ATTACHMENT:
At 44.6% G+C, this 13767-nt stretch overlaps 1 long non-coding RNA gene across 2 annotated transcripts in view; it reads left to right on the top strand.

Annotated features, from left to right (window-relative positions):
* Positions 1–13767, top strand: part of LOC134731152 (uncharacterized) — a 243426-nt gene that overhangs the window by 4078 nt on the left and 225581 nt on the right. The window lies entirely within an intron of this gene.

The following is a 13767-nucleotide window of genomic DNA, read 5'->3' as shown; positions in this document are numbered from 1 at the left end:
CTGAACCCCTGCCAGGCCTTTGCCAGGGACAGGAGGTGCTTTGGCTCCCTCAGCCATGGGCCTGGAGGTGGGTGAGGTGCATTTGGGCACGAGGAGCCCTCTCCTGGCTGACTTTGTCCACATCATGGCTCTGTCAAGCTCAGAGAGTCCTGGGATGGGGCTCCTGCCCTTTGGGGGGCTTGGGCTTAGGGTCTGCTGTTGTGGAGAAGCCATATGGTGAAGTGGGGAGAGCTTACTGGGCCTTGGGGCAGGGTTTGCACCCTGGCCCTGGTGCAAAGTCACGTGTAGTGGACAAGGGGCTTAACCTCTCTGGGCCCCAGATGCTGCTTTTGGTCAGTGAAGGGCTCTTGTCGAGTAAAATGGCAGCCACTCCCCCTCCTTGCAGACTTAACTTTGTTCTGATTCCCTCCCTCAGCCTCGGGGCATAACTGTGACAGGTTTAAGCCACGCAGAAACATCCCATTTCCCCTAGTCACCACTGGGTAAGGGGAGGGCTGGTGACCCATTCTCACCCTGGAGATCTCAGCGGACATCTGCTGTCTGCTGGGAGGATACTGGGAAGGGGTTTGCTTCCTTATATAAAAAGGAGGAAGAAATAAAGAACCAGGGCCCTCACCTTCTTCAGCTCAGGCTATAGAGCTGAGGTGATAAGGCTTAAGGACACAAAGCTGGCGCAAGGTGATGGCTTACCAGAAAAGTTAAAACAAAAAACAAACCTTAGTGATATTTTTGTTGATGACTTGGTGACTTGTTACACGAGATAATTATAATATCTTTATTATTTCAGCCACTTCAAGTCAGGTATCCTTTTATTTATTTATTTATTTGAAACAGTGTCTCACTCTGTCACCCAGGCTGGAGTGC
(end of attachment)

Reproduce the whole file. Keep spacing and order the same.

At 44.6% G+C, this 13767-nt stretch overlaps 1 long non-coding RNA gene across 2 annotated transcripts in view; it reads left to right on the top strand.

Annotated features, from left to right (window-relative positions):
* Positions 1–13767, top strand: part of LOC134731152 (uncharacterized) — a 243426-nt gene that overhangs the window by 4078 nt on the left and 225581 nt on the right. The window lies entirely within an intron of this gene.

The following is a 13767-nucleotide window of genomic DNA, read 5'->3' as shown; positions in this document are numbered from 1 at the left end:
CTGAACCCCTGCCAGGCCTTTGCCAGGGACAGGAGGTGCTTTGGCTCCCTCAGCCATGGGCCTGGAGGTGGGTGAGGTGCATTTGGGCACGAGGAGCCCTCTCCTGGCTGACTTTGTCCACATCATGGCTCTGTCAAGCTCAGAGAGTCCTGGGATGGGGCTCCTGCCCTTTGGGGGGCTTGGGCTTAGGGTCTGCTGTTGTGGAGAAGCCATATGGTGAAGTGGGGAGAGCTTACTGGGCCTTGGGGCAGGGTTTGCACCCTGGCCCTGGTGCAAAGTCACGTGTAGTGGACAAGGGGCTTAACCTCTCTGGGCCCCAGATGCTGCTTTTGGTCAGTGAAGGGCTCTTGTCGAGTAAAATGGCAGCCACTCCCCCTCCTTGCAGACTTAACTTTGTTCTGATTCCCTCCCTCAGCCTCGGGGCATAACTGTGACAGGTTTAAGCCACGCAGAAACATCCCATTTCCCCTAGTCACCACTGGGTAAGGGGAGGGCTGGTGACCCATTCTCACCCTGGAGATCTCAGCGGACATCTGCTGTCTGCTGGGAGGATACTGGGAAGGGGTTTGCTTCCTTATATAAAAAGGAGGAAGAAATAAAGAACCAGGGCCCTCACCTTCTTCAGCTCAGGCTATAGAGCTGAGGTGATAAGGCTTAAGGACACAAAGCTGGCGCAAGGTGATGGCTTACCAGAAAAGTTAAAACAAAAAACAAACCTTAGTGATATTTTTGTTGATGACTTGGTGACTTGTTACACGAGATAATTATAATATCTTTATTATTTCAGCCACTTCAAGTCAGGTATCCTTTTATTTATTTATTTATTTGAAACAGTGTCTCACTCTGTCACCCAGGCTGGAGTGC